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POD2MAN(1)	       Perl Programmers Reference Guide		    POD2MAN(1)

NAME
       pod2man - Convert POD data to formatted *roff input

SYNOPSIS
       pod2man [--center=string] [--date=string]
	   [--fixed=font] [--fixedbold=font] [--fixeditalic=font]
	   [--fixedbolditalic=font] [--name=name] [--official]
	   [--quotes=quotes] [--release[=version]]
	   [--section=manext] [--stderr] [--utf8] [--verbose]
	   [input [output] ...]

       pod2man --help

DESCRIPTION
       pod2man is a front-end for Pod::Man, using it to generate *roff input
       from POD source.	 The resulting *roff code is suitable for display on a
       terminal using nroff(1), normally via man(1), or printing using
       troff(1).

       input is the file to read for POD source (the POD can be embedded in
       code).  If input isn't given, it defaults to "STDIN".  output, if
       given, is the file to which to write the formatted output.  If output
       isn't given, the formatted output is written to "STDOUT".  Several POD
       files can be processed in the same pod2man invocation (saving module
       load and compile times) by providing multiple pairs of input and output
       files on the command line.

       --section, --release, --center, --date, and --official can be used to
       set the headers and footers to use; if not given, Pod::Man will assume
       various defaults.  See below or Pod::Man for details.

       pod2man assumes that your *roff formatters have a fixed-width font
       named "CW".  If yours is called something else (like "CR"), use --fixed
       to specify it.  This generally only matters for troff output for
       printing.  Similarly, you can set the fonts used for bold, italic, and
       bold italic fixed-width output.

       Besides the obvious pod conversions, Pod::Man, and therefore pod2man
       also takes care of formatting func(), func(n), and simple variable
       references like $foo or @bar so you don't have to use code escapes for
       them; complex expressions like $fred{'stuff'} will still need to be
       escaped, though.	 It also translates dashes that aren't used as hyphens
       into en dashes, makes long dashes--like this--into proper em dashes,
       fixes "paired quotes," and takes care of several other troff-specific
       tweaks.	See Pod::Man for complete information.

OPTIONS
       -c string, --center=string
	   Sets the centered page header to string.  The default is "User
	   Contributed Perl Documentation", but also see --official below.

       -d string, --date=string
	   Set the left-hand footer string to this value.  By default, the
	   modification date of the input file will be used, or the current
	   date if input comes from "STDIN".

       --fixed=font
	   The fixed-width font to use for verbatim text and code.  Defaults
	   to "CW".  Some systems may want "CR" instead.  Only matters for
	   troff(1) output.

       --fixedbold=font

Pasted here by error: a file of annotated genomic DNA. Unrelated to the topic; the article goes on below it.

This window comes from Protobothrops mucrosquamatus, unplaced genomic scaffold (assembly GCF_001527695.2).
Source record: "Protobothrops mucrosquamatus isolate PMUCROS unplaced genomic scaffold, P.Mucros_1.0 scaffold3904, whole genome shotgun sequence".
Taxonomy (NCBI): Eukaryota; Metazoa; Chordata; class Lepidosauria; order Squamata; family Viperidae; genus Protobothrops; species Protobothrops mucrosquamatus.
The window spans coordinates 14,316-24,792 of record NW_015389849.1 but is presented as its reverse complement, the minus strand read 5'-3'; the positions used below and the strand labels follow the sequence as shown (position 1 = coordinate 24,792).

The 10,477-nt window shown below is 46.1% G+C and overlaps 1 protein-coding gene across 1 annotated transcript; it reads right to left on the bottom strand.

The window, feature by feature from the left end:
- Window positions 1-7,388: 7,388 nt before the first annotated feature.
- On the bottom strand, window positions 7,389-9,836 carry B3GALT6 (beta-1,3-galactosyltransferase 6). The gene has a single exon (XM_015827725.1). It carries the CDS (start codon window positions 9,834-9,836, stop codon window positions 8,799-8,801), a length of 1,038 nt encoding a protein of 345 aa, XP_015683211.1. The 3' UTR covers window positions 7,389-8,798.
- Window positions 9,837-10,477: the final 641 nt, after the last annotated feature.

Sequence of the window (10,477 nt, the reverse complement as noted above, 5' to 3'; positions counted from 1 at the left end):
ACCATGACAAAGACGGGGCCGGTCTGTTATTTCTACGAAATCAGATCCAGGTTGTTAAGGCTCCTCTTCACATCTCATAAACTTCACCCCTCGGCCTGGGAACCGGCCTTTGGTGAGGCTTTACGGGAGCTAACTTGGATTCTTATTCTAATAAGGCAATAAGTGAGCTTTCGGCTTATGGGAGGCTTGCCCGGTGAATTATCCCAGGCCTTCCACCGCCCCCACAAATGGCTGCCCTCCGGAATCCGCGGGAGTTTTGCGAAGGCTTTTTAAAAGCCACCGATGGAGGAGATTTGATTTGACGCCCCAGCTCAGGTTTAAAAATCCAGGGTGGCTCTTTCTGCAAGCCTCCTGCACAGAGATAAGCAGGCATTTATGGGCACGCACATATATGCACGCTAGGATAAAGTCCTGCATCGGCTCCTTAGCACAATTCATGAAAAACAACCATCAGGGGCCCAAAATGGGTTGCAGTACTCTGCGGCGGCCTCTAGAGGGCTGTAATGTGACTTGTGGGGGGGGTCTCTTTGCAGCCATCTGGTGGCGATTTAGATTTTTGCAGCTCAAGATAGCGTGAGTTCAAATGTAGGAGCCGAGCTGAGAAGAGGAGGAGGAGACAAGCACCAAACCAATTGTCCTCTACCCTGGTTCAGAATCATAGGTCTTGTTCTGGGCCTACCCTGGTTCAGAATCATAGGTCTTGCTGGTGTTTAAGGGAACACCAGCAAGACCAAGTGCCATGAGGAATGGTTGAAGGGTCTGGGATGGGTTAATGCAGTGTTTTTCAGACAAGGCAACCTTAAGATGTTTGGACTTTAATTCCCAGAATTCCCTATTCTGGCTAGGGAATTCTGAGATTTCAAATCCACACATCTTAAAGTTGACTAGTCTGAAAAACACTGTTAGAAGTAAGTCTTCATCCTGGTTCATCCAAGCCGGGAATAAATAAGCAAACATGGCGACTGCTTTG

Bold version of the fixed-width font.  Defaults to "CB".  Only
	   matters for troff(1) output.

       --fixeditalic=font
	   Italic version of the fixed-width font (actually, something of a
	   misnomer, since most fixed-width fonts only have an oblique
	   version, not an italic version).  Defaults to "CI".	Only matters
	   for troff(1) output.

       --fixedbolditalic=font
	   Bold italic (probably actually oblique) version of the fixed-width
	   font.  Pod::Man doesn't assume you have this, and defaults to "CB".
	   Some systems (such as Solaris) have this font available as "CX".
	   Only matters for troff(1) output.

       -h, --help
	   Print out usage information.

       -l, --lax
	   No longer used.  pod2man used to check its input for validity as a
	   manual page, but this should now be done by podchecker(1) instead.
	   Accepted for backward compatibility; this option no longer does
	   anything.

       -n name, --name=name
	   Set the name of the manual page to name.  Without this option, the
	   manual name is set to the uppercased base name of the file being
	   converted unless the manual section is 3, in which case the path is
	   parsed to see if it is a Perl module path.  If it is, a path like
	   ".../lib/Pod/Man.pm" is converted into a name like "Pod::Man".
	   This option, if given, overrides any automatic determination of the
	   name.

	   Note that this option is probably not useful when converting
	   multiple POD files at once.	The convention for Unix man pages for
	   commands is for the man page title to be in all-uppercase even if
	   the command isn't.

       -o, --official
	   Set the default header to indicate that this page is part of the
	   standard Perl release, if --center is not also given.

       -q quotes, --quotes=quotes
	   Sets the quote marks used to surround C<> text to quotes.  If
	   quotes is a single character, it is used as both the left and right
	   quote; if quotes is two characters, the first character is used as
	   the left quote and the second as the right quoted; and if quotes is
	   four characters, the first two are used as the left quote and the
	   second two as the right quote.

	   quotes may also be set to the special value "none", in which case
	   no quote marks are added around C<> text (but the font is still
	   changed for troff output).

       -r, --release
	   Set the centered footer.  By default, this is the version of Perl
	   you run pod2man under.  Note that some system an macro sets assume
	   that the centered footer will be a modification date and will
	   prepend something like "Last modified: "; if this is the case, you
	   may want to set --release to the last modified date and --date to
	   the version number.

       -s, --section
	   Set the section for the ".TH" macro.	 The standard section
	   numbering convention is to use 1 for user commands, 2 for system
	   calls, 3 for functions, 4 for devices, 5 for file formats, 6 for
	   games, 7 for miscellaneous information, and 8 for administrator
	   commands.  There is a lot of variation here, however; some systems
	   (like Solaris) use 4 for file formats, 5 for miscellaneous
	   information, and 7 for devices.  Still others use 1m instead of 8,
	   or some mix of both.	 About the only section numbers that are
	   reliably consistent are 1, 2, and 3.

	   By default, section 1 will be used unless the file ends in ".pm",
	   in which case section 3 will be selected.

       --stderr
	   By default, pod2man puts any errors detected in the POD input in a
	   POD ERRORS section in the output manual page.  If --stderr is
	   given, errors are sent to standard error instead and the POD ERRORS